On the Use of Cellular IoT for Smart Grids and Smart Cities

Written by Sudhir K. Routray

The Cellular Internet of things (CIoT) are deployed alongside the mobile cellular infrastructure. These networks do not need too many extra resources for their operation. CIoT networks can be easily deployed with lower costs and lower complexities. In the smart grid and smart city initiatives, we need a lot of support functions from IoT. In this regard, CIoT can support them to a large extent. In this article, we list the main utilities of CIoT for smart grids and smart cities. We show that some of the CIoT based services are beneficial to both smart grids and smart cities.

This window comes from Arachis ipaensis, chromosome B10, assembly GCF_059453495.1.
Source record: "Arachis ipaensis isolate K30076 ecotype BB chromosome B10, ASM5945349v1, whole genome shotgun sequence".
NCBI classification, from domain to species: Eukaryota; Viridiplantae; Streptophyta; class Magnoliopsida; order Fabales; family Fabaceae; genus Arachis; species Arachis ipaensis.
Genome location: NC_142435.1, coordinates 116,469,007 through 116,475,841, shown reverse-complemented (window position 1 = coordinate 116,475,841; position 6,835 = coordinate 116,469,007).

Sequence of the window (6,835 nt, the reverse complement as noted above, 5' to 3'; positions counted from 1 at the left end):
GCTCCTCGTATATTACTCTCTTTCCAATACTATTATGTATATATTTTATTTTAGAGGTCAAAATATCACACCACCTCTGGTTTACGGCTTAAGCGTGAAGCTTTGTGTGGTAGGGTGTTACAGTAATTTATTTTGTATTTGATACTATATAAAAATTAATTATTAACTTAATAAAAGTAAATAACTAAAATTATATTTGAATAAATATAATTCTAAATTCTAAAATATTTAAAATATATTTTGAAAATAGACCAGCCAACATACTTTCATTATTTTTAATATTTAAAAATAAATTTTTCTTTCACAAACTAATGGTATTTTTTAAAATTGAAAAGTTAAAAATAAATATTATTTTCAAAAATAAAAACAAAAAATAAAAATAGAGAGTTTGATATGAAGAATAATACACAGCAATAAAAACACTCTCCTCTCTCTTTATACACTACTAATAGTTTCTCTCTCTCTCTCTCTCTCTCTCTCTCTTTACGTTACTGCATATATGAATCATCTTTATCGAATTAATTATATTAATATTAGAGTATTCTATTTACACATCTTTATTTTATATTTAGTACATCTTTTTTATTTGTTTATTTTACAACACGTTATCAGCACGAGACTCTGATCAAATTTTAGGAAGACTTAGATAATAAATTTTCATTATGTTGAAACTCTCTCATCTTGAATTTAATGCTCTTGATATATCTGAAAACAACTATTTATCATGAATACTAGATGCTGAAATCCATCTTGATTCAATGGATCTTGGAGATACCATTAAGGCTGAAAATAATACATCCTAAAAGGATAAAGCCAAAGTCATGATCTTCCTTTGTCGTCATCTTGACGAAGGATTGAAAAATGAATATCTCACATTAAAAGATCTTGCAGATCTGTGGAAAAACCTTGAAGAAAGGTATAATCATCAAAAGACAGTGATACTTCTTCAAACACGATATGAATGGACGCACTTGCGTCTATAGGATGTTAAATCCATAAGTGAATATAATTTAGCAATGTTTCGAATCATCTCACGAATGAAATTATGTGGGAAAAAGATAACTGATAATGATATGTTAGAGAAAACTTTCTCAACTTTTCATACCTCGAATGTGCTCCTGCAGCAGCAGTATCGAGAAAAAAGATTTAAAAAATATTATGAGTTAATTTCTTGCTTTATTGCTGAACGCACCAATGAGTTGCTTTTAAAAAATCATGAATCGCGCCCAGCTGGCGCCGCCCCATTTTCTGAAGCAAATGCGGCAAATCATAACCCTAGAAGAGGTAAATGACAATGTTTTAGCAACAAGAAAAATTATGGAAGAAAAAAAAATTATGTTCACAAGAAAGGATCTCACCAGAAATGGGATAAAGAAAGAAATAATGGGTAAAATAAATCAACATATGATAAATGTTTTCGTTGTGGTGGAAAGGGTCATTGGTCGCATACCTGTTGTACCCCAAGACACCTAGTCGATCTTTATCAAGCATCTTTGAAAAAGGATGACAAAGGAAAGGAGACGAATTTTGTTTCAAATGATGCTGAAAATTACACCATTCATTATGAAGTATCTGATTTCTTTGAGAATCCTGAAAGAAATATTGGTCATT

Smart grids are large, interconnected heterogeneous grids which can provide multiple services over the grid infrastructure. Due to their multi-functional features, they need the support of large number of sensors and actuators. The Internet of Things (IoT) can provide all these supports and now became an integral part of the smart grids. Smart cities are large cities which are equipped with all the basic and modern facilities. Smart city initiatives are essential for the long term sustainability of the global cities and their progress. In fact, smart cities are impossible without IoT. The large number of services and their provisioning are simply not possible without the direct and indirect supports of the IoT. Similarly, the energy demand in the smart cities will increase due to the provisions for all modern facilities. These energy demands can only be provided efficiently through the smart grid initiatives. Therefore, we find that smart grids have a default presence in the smart cities. Just like smart cities, smart grids cannot be "smart" without IoT. In addition to that, a properly deployed IoT can serve the multiple service requirements of smart cities and smart grids. There have been several IoT solutions available in the recent years and cellular IoT (CIoT) solutions are the ones which can be deployed alongside the cellular networks. In fact, they use the same standards as the cellular infrastructure over which they are deployed[1]. In this article, we formulate the essential functions of the CIoT for smart cities and smart grids.